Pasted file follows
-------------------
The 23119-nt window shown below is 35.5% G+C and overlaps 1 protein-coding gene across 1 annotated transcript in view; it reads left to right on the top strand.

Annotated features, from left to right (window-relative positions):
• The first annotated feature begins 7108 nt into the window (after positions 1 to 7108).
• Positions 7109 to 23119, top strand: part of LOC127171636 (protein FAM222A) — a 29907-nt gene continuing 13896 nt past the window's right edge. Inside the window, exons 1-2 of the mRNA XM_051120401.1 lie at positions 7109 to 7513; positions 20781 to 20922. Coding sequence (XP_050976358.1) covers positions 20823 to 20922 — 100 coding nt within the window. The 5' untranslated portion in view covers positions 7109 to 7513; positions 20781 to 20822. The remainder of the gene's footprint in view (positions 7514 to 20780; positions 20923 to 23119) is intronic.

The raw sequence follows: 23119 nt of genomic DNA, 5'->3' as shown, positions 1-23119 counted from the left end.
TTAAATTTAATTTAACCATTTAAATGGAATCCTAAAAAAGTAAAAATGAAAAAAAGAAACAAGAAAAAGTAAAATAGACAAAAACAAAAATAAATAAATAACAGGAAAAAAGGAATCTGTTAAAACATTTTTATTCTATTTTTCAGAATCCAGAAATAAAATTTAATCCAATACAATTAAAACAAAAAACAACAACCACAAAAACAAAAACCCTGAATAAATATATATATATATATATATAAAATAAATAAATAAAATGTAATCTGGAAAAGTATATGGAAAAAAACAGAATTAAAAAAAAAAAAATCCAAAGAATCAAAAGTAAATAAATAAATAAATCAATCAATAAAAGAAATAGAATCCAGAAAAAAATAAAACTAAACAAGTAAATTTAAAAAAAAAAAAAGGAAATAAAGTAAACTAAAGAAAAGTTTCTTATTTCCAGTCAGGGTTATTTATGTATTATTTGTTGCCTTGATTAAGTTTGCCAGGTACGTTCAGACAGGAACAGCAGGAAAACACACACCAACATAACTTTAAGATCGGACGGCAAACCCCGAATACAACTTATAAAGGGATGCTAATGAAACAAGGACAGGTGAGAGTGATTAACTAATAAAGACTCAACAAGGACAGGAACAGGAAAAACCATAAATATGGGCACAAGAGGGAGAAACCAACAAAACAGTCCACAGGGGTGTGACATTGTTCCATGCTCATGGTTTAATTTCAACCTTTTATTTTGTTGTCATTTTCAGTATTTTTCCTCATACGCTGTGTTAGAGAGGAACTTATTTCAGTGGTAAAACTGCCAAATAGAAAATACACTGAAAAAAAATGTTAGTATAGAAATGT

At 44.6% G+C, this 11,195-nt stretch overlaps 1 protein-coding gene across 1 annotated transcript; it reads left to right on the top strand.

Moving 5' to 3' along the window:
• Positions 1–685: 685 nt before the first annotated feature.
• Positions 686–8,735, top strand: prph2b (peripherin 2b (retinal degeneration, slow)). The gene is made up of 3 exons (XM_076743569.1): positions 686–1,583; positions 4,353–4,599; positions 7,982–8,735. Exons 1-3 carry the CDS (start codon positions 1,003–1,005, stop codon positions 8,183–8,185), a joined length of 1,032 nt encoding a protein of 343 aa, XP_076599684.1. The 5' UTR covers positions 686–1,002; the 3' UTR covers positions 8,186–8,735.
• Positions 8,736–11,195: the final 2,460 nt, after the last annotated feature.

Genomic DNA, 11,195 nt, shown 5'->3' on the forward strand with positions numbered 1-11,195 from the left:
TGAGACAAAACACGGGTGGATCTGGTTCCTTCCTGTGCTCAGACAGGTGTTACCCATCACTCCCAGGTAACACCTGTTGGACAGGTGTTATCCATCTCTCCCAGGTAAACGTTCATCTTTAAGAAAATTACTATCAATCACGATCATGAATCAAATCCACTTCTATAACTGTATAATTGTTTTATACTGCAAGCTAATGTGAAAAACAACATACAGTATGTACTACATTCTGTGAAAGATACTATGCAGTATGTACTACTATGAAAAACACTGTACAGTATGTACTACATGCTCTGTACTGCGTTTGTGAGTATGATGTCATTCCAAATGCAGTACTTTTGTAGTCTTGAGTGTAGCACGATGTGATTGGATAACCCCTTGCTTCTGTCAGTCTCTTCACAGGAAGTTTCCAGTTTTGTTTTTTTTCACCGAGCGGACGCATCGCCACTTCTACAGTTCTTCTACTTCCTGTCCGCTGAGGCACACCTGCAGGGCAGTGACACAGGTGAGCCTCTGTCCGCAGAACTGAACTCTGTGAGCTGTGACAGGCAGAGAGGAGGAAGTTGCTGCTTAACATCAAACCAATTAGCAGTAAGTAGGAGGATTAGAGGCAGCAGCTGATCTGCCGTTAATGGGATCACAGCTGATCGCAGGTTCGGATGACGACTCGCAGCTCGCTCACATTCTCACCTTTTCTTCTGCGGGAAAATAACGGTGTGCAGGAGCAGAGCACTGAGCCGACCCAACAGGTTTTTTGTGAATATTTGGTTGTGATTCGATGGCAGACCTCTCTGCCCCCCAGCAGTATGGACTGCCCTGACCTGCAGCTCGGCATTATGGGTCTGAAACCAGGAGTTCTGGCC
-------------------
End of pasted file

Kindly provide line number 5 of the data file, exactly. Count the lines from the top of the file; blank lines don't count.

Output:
The raw sequence follows: 23119 nt of genomic DNA, 5'->3' as shown, positions 1-23119 counted from the left end.